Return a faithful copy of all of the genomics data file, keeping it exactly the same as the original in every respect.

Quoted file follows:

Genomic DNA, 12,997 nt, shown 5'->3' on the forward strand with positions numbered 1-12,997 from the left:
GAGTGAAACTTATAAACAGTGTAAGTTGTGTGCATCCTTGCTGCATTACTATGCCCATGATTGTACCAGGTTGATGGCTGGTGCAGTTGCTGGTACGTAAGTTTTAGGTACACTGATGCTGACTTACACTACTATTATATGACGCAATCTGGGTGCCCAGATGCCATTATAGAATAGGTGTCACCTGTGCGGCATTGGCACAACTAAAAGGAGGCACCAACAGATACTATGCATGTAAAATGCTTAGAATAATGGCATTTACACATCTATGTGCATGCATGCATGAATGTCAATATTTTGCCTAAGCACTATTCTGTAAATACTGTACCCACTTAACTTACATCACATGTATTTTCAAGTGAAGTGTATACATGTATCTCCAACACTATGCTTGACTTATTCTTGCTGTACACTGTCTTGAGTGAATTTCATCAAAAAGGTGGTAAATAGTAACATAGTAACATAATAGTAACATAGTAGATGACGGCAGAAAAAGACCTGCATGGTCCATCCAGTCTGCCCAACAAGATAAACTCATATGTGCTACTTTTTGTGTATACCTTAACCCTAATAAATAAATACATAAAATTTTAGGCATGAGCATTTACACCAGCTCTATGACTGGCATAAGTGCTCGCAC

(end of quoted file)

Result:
Genomic DNA, 12,997 nt, shown 5'->3' on the forward strand with positions numbered 1-12,997 from the left:
GAGTGAAACTTATAAACAGTGTAAGTTGTGTGCATCCTTGCTGCATTACTATGCCCATGATTGTACCAGGTTGATGGCTGGTGCAGTTGCTGGTACGTAAGTTTTAGGTACACTGATGCTGACTTACACTACTATTATATGACGCAATCTGGGTGCCCAGATGCCATTATAGAATAGGTGTCACCTGTGCGGCATTGGCACAACTAAAAGGAGGCACCAACAGATACTATGCATGTAAAATGCTTAGAATAATGGCATTTACACATCTATGTGCATGCATGCATGAATGTCAATATTTTGCCTAAGCACTATTCTGTAAATACTGTACCCACTTAACTTACATCACATGTATTTTCAAGTGAAGTGTATACATGTATCTCCAACACTATGCTTGACTTATTCTTGCTGTACACTGTCTTGAGTGAATTTCATCAAAAAGGTGGTAAATAGTAACATAGTAACATAATAGTAACATAGTAGATGACGGCAGAAAAAGACCTGCATGGTCCATCCAGTCTGCCCAACAAGATAAACTCATATGTGCTACTTTTTGTGTATACCTTAACCCTAATAAATAAATACATAAAATTTTAGGCATGAGCATTTACACCAGCTCTATGACTGGCATAAGTGCTCGCAC